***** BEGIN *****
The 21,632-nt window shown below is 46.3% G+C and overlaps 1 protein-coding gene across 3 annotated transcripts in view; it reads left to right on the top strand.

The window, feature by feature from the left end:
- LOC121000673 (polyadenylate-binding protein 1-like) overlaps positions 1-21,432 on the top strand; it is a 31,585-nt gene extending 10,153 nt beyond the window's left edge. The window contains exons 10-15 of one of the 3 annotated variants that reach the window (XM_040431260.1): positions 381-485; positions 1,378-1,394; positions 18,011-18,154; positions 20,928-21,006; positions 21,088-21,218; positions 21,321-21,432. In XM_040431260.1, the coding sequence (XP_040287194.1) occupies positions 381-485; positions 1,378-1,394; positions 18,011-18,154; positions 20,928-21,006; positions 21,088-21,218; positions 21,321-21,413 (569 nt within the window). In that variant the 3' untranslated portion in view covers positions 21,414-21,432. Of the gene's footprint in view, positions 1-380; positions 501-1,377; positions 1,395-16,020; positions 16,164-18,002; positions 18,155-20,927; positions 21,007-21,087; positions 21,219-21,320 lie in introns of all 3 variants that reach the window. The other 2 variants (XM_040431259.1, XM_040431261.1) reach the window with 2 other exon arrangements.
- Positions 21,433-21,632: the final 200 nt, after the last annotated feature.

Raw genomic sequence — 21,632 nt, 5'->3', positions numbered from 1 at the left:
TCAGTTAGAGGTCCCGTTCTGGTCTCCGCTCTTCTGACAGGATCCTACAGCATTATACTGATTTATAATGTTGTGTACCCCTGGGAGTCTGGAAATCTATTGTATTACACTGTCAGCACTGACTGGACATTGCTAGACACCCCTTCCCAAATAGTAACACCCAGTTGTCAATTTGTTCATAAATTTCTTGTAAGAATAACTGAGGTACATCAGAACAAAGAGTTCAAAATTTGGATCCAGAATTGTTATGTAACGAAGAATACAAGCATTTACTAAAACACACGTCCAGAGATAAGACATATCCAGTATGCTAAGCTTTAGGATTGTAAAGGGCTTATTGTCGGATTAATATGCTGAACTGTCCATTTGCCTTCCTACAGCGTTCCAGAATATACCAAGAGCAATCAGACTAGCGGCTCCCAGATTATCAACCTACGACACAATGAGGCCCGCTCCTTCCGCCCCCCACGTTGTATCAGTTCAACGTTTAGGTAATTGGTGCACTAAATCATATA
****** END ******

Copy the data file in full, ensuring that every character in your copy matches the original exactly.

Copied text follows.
The 21,632-nt window shown below is 46.3% G+C and overlaps 1 protein-coding gene across 3 annotated transcripts in view; it reads left to right on the top strand.

The window, feature by feature from the left end:
- LOC121000673 (polyadenylate-binding protein 1-like) overlaps positions 1-21,432 on the top strand; it is a 31,585-nt gene extending 10,153 nt beyond the window's left edge. The window contains exons 10-15 of one of the 3 annotated variants that reach the window (XM_040431260.1): positions 381-485; positions 1,378-1,394; positions 18,011-18,154; positions 20,928-21,006; positions 21,088-21,218; positions 21,321-21,432. In XM_040431260.1, the coding sequence (XP_040287194.1) occupies positions 381-485; positions 1,378-1,394; positions 18,011-18,154; positions 20,928-21,006; positions 21,088-21,218; positions 21,321-21,413 (569 nt within the window). In that variant the 3' untranslated portion in view covers positions 21,414-21,432. Of the gene's footprint in view, positions 1-380; positions 501-1,377; positions 1,395-16,020; positions 16,164-18,002; positions 18,155-20,927; positions 21,007-21,087; positions 21,219-21,320 lie in introns of all 3 variants that reach the window. The other 2 variants (XM_040431259.1, XM_040431261.1) reach the window with 2 other exon arrangements.
- Positions 21,433-21,632: the final 200 nt, after the last annotated feature.

Raw genomic sequence — 21,632 nt, 5'->3', positions numbered from 1 at the left:
TCAGTTAGAGGTCCCGTTCTGGTCTCCGCTCTTCTGACAGGATCCTACAGCATTATACTGATTTATAATGTTGTGTACCCCTGGGAGTCTGGAAATCTATTGTATTACACTGTCAGCACTGACTGGACATTGCTAGACACCCCTTCCCAAATAGTAACACCCAGTTGTCAATTTGTTCATAAATTTCTTGTAAGAATAACTGAGGTACATCAGAACAAAGAGTTCAAAATTTGGATCCAGAATTGTTATGTAACGAAGAATACAAGCATTTACTAAAACACACGTCCAGAGATAAGACATATCCAGTATGCTAAGCTTTAGGATTGTAAAGGGCTTATTGTCGGATTAATATGCTGAACTGTCCATTTGCCTTCCTACAGCGTTCCAGAATATACCAAGAGCAATCAGACTAGCGGCTCCCAGATTATCAACCTACGACACAATGAGGCCCGCTCCTTCCGCCCCCCACGTTGTATCAGTTCAACGTTTAGGTAATTGGTGCACTAAATCATATA